This complex, alluring mix of her inner feelings in a harsh, practical, class ridden, snobbish, middle England would not have been easy to carry. When ambitions to have a career on the stage proved impossible with her Dominican accent, she would have been open to alternatives. The idea to write was not Jean’s, it came from her aunt Clarice who preferred it to the stage and felt Jean’s ability and disposition were suited to it.

Challenge & Accomplishment

One of the first things a reader notices in Wide Sargasso Sea is that Jean Rhys has changed the call name of the first Mrs Rochester. The name Bertha had been tainted by association, it being Charlotte Bronte’s mad woman in the attic. Jean Rhys chooses Antoinette which offers her the opportunity to portray another side of this White Creole, christened by Charlotte Bronte herself as Bertha Antoinetta Mason. A carriage also wheels that name, suggesting a tragic end to come, 'Marie Antoinette' the 14 year old executed on the guillotine. This choice heralds what is to come.

The second alteration fascinates. It is that though Mr Rochester is very much present in the 'Wide Sargasso Sea', he is not addressed by name at any time, either by the narrator or the characters, yet we, the readers, know it is he. This strategy leaves our imagination open, ready to be formed anew. Yet it is plausible for in the 'Wide Sargasso Sea' Mr Rochester is amongst his social inferiors who speak simply and directly. The dialogue is natural, suited to this new rustic environment.

Jean Rhys’ main motive for writing the 'Wide Sargasso Sea' is to put things right. She does not waver from this intent. First, she offers us a most moving account of Antoinette’s sad family life. With the death of Antoinette’s father, we see her mother pulling herself together against the odds, the stresses of a middle class woman coping with dire poverty attempting to look presentable to the wealthy Mr Mason. Her mother succeeds and the marriage brings much needed financial respite, comfort and assurance to mother and daughter from their state of near destitution.

As the narration of Antoinette’s youth unfolds, we live through her deeply troubled experiences. The vicious neighbourhood and the frailty of her mother hasten the falling apart of this marriage. Her mother’s rapid demise comes with her worsening mental instability. We see her sexually abused in a home meant to care for her. Such is the background of the young, trusting Antoinette that we feel for her.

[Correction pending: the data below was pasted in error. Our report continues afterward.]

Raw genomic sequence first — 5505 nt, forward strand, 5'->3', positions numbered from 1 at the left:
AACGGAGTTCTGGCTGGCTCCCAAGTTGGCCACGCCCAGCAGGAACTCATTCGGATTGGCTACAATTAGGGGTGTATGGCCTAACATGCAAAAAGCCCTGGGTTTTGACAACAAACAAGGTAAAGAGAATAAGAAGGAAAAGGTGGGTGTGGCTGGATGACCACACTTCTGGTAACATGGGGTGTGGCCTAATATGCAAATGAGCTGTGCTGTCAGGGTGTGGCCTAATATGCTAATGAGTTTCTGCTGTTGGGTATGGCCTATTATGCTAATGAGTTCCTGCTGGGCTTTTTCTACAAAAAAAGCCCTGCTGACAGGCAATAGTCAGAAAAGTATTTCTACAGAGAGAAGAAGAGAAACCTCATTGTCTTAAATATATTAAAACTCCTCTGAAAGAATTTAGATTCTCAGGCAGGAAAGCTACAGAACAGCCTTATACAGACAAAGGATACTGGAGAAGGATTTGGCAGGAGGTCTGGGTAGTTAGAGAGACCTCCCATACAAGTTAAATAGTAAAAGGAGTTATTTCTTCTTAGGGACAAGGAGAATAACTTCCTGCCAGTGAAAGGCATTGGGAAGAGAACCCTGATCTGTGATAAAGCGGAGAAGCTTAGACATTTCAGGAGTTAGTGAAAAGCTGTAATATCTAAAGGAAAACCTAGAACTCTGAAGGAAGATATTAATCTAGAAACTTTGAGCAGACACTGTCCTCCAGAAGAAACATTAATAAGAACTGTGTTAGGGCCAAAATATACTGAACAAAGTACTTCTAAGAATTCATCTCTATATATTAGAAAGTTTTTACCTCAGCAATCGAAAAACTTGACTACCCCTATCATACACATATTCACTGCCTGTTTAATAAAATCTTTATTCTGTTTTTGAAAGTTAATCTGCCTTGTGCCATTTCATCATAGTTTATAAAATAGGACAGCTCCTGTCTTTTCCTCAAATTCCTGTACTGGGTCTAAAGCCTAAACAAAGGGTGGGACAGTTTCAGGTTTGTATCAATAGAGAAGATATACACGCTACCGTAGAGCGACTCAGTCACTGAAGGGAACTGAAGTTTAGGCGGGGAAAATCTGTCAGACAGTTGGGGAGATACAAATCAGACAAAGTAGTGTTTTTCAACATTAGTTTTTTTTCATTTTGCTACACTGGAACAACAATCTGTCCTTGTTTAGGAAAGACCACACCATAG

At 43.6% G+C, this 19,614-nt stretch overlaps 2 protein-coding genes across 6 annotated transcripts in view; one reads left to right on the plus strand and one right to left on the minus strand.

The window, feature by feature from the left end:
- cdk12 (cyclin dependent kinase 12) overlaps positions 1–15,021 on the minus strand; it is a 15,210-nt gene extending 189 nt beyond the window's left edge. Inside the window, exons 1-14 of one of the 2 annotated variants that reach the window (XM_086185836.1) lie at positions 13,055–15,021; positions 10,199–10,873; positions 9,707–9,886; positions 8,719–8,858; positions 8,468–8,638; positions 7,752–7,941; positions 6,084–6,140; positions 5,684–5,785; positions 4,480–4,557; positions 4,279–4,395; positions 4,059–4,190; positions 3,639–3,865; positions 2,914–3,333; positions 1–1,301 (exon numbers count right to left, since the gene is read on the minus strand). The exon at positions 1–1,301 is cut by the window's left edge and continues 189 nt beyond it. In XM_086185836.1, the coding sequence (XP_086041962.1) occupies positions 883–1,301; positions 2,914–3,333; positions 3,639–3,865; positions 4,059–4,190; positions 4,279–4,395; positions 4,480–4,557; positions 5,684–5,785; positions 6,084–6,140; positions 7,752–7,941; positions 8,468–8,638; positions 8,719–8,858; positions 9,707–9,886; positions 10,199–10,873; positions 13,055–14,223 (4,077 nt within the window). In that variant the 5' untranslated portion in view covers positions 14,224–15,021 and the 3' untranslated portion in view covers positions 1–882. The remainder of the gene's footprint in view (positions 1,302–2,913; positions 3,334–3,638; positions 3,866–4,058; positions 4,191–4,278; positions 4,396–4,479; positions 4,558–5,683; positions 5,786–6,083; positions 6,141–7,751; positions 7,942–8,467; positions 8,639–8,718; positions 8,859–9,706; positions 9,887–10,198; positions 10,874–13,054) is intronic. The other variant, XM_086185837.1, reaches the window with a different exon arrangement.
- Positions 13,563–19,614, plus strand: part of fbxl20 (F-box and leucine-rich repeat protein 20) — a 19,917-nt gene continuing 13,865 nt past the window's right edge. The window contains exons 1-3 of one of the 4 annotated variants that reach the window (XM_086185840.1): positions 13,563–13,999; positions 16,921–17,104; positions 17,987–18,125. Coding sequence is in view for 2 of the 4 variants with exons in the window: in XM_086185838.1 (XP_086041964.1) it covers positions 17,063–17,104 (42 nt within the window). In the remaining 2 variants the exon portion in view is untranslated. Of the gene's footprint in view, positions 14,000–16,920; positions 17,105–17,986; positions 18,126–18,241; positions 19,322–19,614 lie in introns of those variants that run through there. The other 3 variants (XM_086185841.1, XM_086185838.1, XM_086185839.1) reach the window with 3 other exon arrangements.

On learning that Antoinette will not marry him, we hear Mr Rochester’s thoughts:

'This would indeed make a fool of me. I did not relish going back to England in the role of rejected suitor jilted by this Creole girl. I must certainly know why.
She was sitting in a rocking chair with her head bent..... I spoke gently:
'What is the matter, Antoinette? What have I done?'
She said nothing,
‘You do not wish to marry me?’
‘No.’
‘But why?’
‘I’m afraid of what might happen.’
‘But don’t you remember last night I told you that when you are my wife there would not be any more reason to be afraid?’
‘Yes.’ She said, 'but then Richard came in and you laughed. I didn’t like the way you laughed.’
‘But I was laughing at myself, Antoinette.’
She looked at me and I took her in my arms and kissed her.
‘You don’t know anything about me.’ She said.
‘I’ll trust you if you’ll trust me. Is that a bargain? You will make me very unhappy if you send me away without telling me what I have done to displease you. I will go with a sad heart.’
‘Your sad heart,’ she said and touched my face. I kissed her fervently, promising her peace, happiness, safety.’

This communication between Antoinette and Mr Rochester is very different in mood and intent from Mr Rochester’s version of the character of Bertha Mason to Jane Eyre in that novel.

“I had, (he says) marked neither modesty nor benevolence nor candour nor refinement in her mind or manners... I found her nature wholly alien to mine, her tastes obnoxious to me; her cast of mind common, low, narrow and singularly incapable of being led to anything higher.” (4) p305-308